The research related to in vitro fertilization and preimplantation genetic testing (PGT) has been ever-evolving. The new technique, designed by a silicon valley company, deciphers the genetic code of the embryo to calculate its future risk of having cancer, diabetes, and ten other common diseases.
The article “Whole-genome risk prediction of common diseases in human preimplantation embryos”- published in Nature talks about the novel technique of testing embryos and presaging a day when parents could select children with a greater chance of living a healthier life.
Developed by Dr. Akash Kumar et al., a pediatric medical geneticist and co-founder of MyOme- a Menlo Park-based genome sequencing company, hopes to provide genetic information of the embryos relevant to the diseases and help intended parents make empowered choices.
In this Article
The new PGT technique: Assessment of embryos for multiple common yet complex diseases
The research team, consisting of a collaboration of physicians, bioinformatics experts, computer engineers, and others with MyOme, the San Carlos DNA testing company Natera, and the Bay Area-wide fertility clinic Spring Fertility enrolled 20 couples using IVF.
With the help of powerful computational tools for parental and embryonic DNA, the team reconstructed the entire genome of 110 five-day-old embryos from 10 couples who had undergone IVF. The genome showed 98% accuracy with that of the baby’s genome. When matched against the genome of the resulting baby, it was 98% accurate, showing more effectiveness than the current approach of sequencing only the embryonic DNA.
Then they scrutinized the genome to predict the embryo’s risk for common diseases like breast cancer, colorectal cancer, pancreatic cancer, prostate cancer, atrial fibrillation, coronary artery disease, Crohn’s disease, ulcerative colitis, lupus, vitiligo, and Type 1 and Type 2 diabetes that may develop in the later years.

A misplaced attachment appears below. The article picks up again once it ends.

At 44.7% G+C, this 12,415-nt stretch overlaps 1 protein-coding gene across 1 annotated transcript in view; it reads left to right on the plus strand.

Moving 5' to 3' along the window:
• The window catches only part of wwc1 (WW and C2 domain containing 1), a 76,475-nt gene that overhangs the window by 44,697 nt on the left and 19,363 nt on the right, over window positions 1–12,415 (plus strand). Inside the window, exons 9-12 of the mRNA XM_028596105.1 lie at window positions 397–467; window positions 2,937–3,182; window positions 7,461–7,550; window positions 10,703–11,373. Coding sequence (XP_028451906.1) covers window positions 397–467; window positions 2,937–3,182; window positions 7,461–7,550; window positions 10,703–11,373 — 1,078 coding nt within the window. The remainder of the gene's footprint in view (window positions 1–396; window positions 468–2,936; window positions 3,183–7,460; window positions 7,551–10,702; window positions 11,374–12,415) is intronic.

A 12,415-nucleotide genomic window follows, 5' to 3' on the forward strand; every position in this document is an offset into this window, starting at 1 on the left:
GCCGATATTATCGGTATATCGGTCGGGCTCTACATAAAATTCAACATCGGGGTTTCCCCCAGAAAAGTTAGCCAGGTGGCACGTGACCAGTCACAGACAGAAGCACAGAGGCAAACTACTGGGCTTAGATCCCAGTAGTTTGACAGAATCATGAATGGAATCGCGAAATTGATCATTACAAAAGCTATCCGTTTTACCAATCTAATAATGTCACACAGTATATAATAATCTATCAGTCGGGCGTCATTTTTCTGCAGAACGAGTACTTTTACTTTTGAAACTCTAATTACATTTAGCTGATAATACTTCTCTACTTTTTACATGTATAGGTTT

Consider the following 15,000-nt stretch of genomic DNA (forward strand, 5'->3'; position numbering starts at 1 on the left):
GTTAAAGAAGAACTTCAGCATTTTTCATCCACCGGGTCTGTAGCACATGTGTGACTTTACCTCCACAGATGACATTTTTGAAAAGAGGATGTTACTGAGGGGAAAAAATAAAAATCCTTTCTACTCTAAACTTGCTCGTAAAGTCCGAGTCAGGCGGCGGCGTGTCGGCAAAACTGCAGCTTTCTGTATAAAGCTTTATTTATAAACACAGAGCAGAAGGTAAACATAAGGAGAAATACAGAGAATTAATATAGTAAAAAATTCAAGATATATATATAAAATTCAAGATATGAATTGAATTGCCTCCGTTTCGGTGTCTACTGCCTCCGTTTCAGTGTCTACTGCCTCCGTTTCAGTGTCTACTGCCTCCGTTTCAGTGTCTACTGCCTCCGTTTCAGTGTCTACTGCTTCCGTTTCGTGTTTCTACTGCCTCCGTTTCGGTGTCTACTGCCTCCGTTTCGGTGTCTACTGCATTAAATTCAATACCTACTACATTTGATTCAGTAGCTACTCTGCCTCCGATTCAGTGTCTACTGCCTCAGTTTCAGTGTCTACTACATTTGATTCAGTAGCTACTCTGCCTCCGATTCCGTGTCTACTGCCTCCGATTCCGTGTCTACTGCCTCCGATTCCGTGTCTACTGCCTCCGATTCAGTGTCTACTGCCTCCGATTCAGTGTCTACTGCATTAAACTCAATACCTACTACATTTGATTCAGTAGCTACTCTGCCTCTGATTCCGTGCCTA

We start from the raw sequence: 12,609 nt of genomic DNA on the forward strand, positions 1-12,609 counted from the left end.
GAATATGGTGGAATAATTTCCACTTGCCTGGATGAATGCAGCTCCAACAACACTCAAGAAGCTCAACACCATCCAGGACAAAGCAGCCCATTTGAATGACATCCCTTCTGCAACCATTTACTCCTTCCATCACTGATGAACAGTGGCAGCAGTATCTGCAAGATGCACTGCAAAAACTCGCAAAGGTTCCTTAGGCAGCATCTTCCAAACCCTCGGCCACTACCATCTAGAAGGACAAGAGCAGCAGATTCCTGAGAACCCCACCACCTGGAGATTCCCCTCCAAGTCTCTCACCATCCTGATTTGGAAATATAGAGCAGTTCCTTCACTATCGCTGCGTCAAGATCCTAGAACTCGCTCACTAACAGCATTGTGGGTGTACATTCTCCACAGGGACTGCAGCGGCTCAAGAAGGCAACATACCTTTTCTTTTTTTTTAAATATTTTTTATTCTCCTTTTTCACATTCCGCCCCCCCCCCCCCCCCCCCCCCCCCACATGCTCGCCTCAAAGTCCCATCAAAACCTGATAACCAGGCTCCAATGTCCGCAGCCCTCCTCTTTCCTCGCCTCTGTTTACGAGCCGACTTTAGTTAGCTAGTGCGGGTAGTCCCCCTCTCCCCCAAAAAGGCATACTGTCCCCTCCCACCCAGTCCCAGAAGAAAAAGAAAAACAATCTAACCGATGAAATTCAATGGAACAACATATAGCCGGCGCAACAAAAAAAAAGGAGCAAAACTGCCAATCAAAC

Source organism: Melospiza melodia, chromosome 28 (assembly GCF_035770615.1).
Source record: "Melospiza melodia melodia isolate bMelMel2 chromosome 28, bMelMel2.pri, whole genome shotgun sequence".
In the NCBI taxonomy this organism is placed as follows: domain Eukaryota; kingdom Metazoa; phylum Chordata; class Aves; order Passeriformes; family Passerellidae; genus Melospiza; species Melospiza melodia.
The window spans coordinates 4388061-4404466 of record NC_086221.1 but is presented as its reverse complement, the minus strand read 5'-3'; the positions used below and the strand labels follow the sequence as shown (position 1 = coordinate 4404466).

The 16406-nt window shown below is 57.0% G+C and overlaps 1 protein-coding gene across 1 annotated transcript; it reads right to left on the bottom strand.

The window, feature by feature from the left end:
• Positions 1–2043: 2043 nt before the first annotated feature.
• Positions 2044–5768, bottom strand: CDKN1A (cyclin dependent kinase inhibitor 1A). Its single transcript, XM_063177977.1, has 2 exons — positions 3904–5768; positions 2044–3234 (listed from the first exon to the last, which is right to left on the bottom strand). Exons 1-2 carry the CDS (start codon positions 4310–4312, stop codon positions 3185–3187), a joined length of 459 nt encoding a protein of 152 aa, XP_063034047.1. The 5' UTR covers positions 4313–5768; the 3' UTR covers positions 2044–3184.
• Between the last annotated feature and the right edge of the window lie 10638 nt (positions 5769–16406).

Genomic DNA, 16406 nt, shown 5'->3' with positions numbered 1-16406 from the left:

Employing the vast genetic information of adults with these diseases, they could calculate the probability of the embryo developing a disease and assign ‘risk scores’ to each embryo tested. For instance, some embryos in the study had double the risk of atrial fibrillation than others.
And in one instance, 13 of 20 embryos from a couple with a family history of breast cancer showed an increased chance of breast cancer and ovarian cancer as the embryos were found to carry the pathogenic BRCA1 mutation.
Unlike the previous PGT modules that are used to predict rare Mendelian disorders, this life-tinkering advanced testing technique is still in its research phase. The commercial availability of this module applying to the IVF or ICSI embryos could relieve the worry and burden of many families having specific diseases run through their families and generations.
When we look into the benefits to the health systems, this technique can help the selection of healthy embryos and reduce the number of people born at risk of these illnesses.
The stumbling stones to wide availability
The new but controversial aspect of this testing is the technique’s ability to assess an embryo’s risk for much more common yet complex and treatable inherited diseases, such as breast and prostate cancer. And risk prediction for these diseases until now has been done only in adults and not embryos.
However, the clinical utility of the new testing remains to be proven, While the testing technique raises ethical and legal questions- “When is it right for prospective parents to do quality control?”
Bioethicists demand a broader societal discussion before the testing moves beyond the research setting. They believe that the most common disorders are influenced not only by genetics alone but also by environment and habits.
If these tests are proven to be accurate or made available to the public, standards of reliability and accountability need to be defined. And parents will need to be well counseled before they make their decision about taking the test.
Talking of the futuristic perspective, researchers believe that these testing techniques may help develop new and effective treatments for these diseases by the time today’s embryos become adults.
Akash Kumar et al, “Whole-genome risk prediction of common diseases in human preimplantation embryos”, Nature Medicine (2022). DOI: 10.1038/s41591-022-01735-0